Ask any “historian” doling out the Sangh version of history on TV channels — without any training in history — how did a massive population of the Indian Subcontinent get converted to Islam, pat would come the answer: The Muslim state of medieval India converted them at the point of the sword. Simple. Or is it?
A look at the demographic distribution of the Muslim population in medieval or undivided India clearly locates them in their highest density in the four geographical peripheries of the Subcontinent: Present day Pakistan in the west, Bangladesh in the east, Kashmir in the north and the Malabar region of Kerala in the south. These were also mostly the political peripheries of the medieval Indian state where its hold was sporadic and often tenuous, with Kerala always outside its ken.
We are thus faced with the queer logic that the Muslim state over-exerted itself to forcibly convert people in regions where its presence was the weakest or short lived and in the heartland of the long-lasting empire, East Punjab, Delhi, UP and Bihar, the Muslim population at its height was less than 12 to 15 per cent. It follows then that conversions to Islam in different regions were inversely proportional to the hold of the Muslim state. More interestingly, Bishop Heber visiting India in the 1830s observes that one in every six Indians was a Muslim. In the 1941 census just before the Partition, the Muslim population was recorded at 24.7 per cent.
There was thus a 50 per cent rise in Muslim population in these 110 years when the British were the rulers. It becomes hard to hold on to the view that conversions were a one time or two-time massive event where the state was its chief agency. In fact, it was a very long drawn process stretching over centuries where many agencies, including the state, and many reasons, were involved.
Interestingly, even as medieval Indian history is remembered by some only for the demolition of Hindu temples and the conversion of Hindus to Islam, we hardly notice some instances to the contrary — when mosques were demolished and replaced by temples and when Muslims were converted to Hinduism, either by way of the medieval version of ghar wapsi or directly. Surely that’s something the Sangh Parivar can feel happy about.
Sher Shah, who had snatched the Mughal empire from Humayun in 1540, vowed to punish the Hindu zamindars who, according to him, had, “after destroying the mosques and places of worship of the Mussalmans converted them into places of idol-worship”. Earlier, in the port city of Cambay in Gujarat, the Parsis “instigated the Hindus to attack the Mussalmans, and the minaret atop [a mosque] was destroyed, the mosque burnt and eighty Mussalmans killed”. To the credit of the Hindu ruler, who checked the facts and found them to be true, he had the mosque restored to its old state.
In Akbar’s time, the theologian Shaikh Ahmad Sirhindi complained that “the Hindus are demolishing mosques and are building their own places of worship in their stead”. Shah Jahan is also on record for having seized seven mosques “from their unlawful proprietors” who had “violently seized and appropriated them for their own use in Punjab”. Aurangzeb too refers to one of his two Rajput officials with the highest mansab (official rank) of 7,000 given to any noble — Jaswant Singh of Jodhpur — who had, around 1658-59, “destroyed mosques and built idol-temples in their place”. Yet, the two worked together for the next 20-odd years until the Rajput’s death in 1679. Similarly, there is testimony for reverse conversions from Muslims to Hinduism, unthinkable in a theocratic Islamic state. It must be kept in mind that the scale of these reverse conversions is minuscule and no parity is proposed here.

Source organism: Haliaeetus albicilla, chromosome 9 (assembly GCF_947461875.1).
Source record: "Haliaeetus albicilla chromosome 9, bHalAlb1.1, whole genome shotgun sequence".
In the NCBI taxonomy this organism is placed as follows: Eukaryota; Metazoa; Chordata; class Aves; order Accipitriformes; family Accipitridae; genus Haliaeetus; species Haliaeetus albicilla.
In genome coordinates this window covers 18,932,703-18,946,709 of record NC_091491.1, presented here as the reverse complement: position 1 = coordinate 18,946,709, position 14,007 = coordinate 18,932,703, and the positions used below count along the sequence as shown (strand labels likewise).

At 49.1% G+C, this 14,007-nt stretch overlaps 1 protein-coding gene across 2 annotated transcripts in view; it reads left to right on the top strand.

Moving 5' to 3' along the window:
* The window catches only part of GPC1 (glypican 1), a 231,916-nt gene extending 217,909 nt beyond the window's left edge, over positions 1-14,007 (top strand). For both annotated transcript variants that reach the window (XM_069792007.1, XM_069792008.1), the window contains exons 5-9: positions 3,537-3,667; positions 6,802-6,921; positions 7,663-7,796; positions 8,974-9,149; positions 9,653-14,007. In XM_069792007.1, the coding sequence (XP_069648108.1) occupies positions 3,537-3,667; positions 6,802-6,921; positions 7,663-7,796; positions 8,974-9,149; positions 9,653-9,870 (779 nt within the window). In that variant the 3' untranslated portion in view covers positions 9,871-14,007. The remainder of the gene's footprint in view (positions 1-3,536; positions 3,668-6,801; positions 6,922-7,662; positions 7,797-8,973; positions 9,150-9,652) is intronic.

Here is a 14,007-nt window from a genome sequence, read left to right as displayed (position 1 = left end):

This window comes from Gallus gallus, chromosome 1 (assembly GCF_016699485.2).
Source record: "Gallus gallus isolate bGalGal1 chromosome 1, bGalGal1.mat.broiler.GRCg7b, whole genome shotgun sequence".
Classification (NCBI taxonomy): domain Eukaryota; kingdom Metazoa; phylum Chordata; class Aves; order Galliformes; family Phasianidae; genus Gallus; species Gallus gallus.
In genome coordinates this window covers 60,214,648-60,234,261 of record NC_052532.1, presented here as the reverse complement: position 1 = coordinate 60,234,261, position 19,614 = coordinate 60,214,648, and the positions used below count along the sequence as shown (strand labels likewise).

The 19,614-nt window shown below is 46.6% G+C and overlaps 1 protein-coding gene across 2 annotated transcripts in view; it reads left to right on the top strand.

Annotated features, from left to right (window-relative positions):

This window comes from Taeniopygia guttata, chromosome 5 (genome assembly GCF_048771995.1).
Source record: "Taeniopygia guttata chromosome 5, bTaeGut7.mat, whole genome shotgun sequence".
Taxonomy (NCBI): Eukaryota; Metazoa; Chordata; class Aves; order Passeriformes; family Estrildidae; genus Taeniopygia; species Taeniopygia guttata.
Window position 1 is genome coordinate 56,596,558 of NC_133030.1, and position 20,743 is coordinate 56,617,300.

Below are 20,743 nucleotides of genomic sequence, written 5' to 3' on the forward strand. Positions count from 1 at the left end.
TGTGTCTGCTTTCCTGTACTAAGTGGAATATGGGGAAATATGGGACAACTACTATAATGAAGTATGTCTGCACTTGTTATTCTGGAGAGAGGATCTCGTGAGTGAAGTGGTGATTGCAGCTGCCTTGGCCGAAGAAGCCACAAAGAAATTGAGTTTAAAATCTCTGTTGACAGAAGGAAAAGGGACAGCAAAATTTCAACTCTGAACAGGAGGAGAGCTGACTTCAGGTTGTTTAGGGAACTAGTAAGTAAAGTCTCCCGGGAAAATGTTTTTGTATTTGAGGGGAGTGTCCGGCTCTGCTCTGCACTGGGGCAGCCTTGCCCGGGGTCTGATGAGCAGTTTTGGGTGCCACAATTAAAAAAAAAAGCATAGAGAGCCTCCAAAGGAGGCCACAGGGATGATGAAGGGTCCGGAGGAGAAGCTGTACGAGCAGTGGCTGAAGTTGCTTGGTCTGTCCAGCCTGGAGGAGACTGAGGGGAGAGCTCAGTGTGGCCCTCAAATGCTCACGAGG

Mahmud bin Amir Ali Balkhi, a Central Asian traveler to India in Jahangir’s reign was horrified to see 23 Muslims in Banaras who deserted their religion and turned Hindu, having fallen in love with Hindu women. “For some time”, he records, “I questioned them about their mistaken way. They pointed towards the sky and put their fingers on their foreheads. By this I understood that they attributed it to Providence”, Balkhi concludes ruefully. Zain-al-Abidin, the pre-Mughal ruler of Kashmir, permitted Muslim converts to return to their Hindu faith. As did Akbar later, who also decreed that a Hindu converted against his will at any age “could return to the religion of his forefathers”. The eminent 15th-16th century saint-poet Chaitanya Mahaprabhu reconverted the Muslim governor of Odisha and converted a group of Pathans, who were not Hindus in the first instance, even though Hinduism is not a proselytising religion — they earned the sobriquet, “Pathan Vaishnavas”.
The Persian language text of the 17thcentury, Dabistan-i Mazahib, written by a Zoroastrian, implies the considerable phenomenon of reconversion at the higher levels and mentions, among others, two high nobles of Shah Jahan’s court — Mirza Salih and Mirza Haidar — who had converted from Hinduism and then returned to their original religion. Neither was punished.
At the mass level, Shah Jahan discovered that in the Bhimbhar region of Kashmir, it was common for Muslim boys to marry Hindu girls, the boys then converting to Hinduism. He tried to stop it but found that his diktat had no effect. He also discovered that some 5,000 inter-faith mixed marriages had taken place with no conversion of either the husband or the wife. And after her death, the wife was cremated or buried according to the husband’s faith. His diktat to check this was also in vain. The Sikh Guru, Guru Hargobind, also reconverted a large number and the Dabistan mentions this with some hyperbole: “Not a Muslim was left between the hills of Kiratpur in Punjab and the frontiers of Tibet and Khotan’. History is never simple.
The writer taught medieval history at JNU; among his books is Mughals of India
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